Except Zimmerman wasn’t doing anything criminal, either, in spite of the lead detective’s overly broad concept of what ought to be against the law. As for Martin, it’s true enough that, as far as we know, he wasn’t doing anything criminal, right up until he decided to clobber Zimmerman.
We don’t know on what facts, or on what imaginary reconstruction of what happened, the lead detective decided that Zimmerman “caused the fight by getting out of his vehicle to confront Martin.” Nor can I figure out why it was Zimmerman’s sole responsibility to defuse the situation. Indeed, just as much as Zimmerman (speculated the detective) could have defused the situation, so also could Martin have responded to Zimmerman’s concerns by explaining that he was living in the subdivision, was on his way home, and wasn’t doing anything wrong.
But notice how the AP has adopted the Florida prosecutor’s short-cut way of telling the story to avoid even the barest reference to Martin’s decision to assault Zimmerman. According to the Affidavit of Probable Cause filed by the Florida State Attorney, “Zimmerman confronted Martin and a struggle ensued.” But human beings confront one another all the time in our world where struggles do not ensue. Some key fact has been left out. Similarly, the lead detective’s account of what happened proceeds directly from “Zimmerman . . . getting out of his vehicle” to a “situation” that needed to be “defused” -- as if Zimmerman’s mere act of approaching Martin could have called forth no other reaction from Martin than to physically attack Zimmerman. There was a situation to defuse because somebody lit that fuse, obviously, but neither the detective’s truncated narrative nor that provided in Florida’s affidavit and these latest media accounts are willing to state that the guy holding the match was Trayvon Martin.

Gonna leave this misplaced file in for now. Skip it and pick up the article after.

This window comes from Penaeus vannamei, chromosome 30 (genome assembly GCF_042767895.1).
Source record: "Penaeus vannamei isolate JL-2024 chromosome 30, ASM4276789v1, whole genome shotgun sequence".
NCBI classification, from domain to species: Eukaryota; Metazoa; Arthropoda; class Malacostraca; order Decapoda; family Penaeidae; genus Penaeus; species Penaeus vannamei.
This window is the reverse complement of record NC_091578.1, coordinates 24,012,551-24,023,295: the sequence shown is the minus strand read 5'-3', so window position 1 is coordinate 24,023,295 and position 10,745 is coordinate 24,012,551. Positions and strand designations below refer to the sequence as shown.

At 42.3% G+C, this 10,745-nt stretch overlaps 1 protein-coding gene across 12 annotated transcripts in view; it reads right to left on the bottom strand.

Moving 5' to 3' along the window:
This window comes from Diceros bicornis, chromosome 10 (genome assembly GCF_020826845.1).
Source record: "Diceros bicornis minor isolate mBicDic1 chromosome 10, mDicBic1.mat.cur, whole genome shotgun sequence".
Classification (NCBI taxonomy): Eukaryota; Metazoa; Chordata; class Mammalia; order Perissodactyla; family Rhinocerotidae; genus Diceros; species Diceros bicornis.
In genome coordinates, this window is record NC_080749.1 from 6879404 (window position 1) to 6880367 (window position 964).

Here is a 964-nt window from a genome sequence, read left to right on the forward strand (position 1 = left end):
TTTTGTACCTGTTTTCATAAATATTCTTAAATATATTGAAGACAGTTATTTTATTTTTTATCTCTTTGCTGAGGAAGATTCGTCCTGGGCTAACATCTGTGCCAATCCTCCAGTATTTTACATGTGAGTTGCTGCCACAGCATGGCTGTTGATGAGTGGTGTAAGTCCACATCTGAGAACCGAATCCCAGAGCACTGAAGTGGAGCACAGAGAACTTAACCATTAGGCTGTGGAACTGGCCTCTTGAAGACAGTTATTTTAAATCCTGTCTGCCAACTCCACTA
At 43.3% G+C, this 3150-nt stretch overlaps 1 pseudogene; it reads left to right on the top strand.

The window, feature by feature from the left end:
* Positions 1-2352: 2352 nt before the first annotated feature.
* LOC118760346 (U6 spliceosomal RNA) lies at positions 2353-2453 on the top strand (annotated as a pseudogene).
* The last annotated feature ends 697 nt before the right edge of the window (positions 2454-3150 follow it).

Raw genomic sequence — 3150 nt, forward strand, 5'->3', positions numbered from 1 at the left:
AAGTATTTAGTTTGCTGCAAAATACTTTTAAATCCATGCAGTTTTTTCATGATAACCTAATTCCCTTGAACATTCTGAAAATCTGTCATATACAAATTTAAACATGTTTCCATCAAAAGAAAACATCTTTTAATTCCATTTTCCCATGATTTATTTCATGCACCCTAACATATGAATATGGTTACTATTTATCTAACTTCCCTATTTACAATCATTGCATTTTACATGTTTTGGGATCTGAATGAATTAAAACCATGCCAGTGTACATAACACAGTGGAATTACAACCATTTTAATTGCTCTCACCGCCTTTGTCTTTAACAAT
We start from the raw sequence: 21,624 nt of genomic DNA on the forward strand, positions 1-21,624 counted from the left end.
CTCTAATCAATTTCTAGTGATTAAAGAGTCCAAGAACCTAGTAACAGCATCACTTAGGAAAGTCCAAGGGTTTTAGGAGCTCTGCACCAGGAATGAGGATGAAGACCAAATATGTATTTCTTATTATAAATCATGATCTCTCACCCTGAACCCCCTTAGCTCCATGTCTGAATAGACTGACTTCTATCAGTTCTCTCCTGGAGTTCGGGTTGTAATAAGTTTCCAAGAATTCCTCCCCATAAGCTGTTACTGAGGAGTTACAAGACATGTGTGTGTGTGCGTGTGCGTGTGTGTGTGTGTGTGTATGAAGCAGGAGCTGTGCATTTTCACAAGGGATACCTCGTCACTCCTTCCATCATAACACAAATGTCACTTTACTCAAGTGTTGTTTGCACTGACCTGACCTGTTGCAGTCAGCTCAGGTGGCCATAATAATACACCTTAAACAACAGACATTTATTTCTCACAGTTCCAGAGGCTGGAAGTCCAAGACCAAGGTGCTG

The lead detective was ready to charge Zimmerman with manslaughter for, in effect, the decision to get out of his car and see what Martin was up to. The original prosecutor wisely decided that Zimmerman’s self-defense explanation was plausible. Manslaughter only occurs when a death resulting from one’s actions is foreseeable. If you get into your car, run a red light, and kill someone, there’s a good chance you’ll be charged with manslaughter. It’s not manslaughter just to get into your car.
And if you happen to believe that Zimmerman should have known that approaching Martin would foreseeably lead to some kind of a violent confrontation, then there goes the original myth that Martin – to anyone who wasn’t a rabid, gun-toting racist like Zimmerman – would appear to be only a little child skipping home harmlessly from the candy store.
Fortunately, the court doesn’t get to re-write the Stand Your Ground law to include an affirmative obligation to remain frozen with inaction to avoid consequences beyond all possibility of foreseeing. If the law is applied as written, the judge will dismiss the charges because Martin unquestionably assaulted Zimmerman, who then applied deadly force to save himself.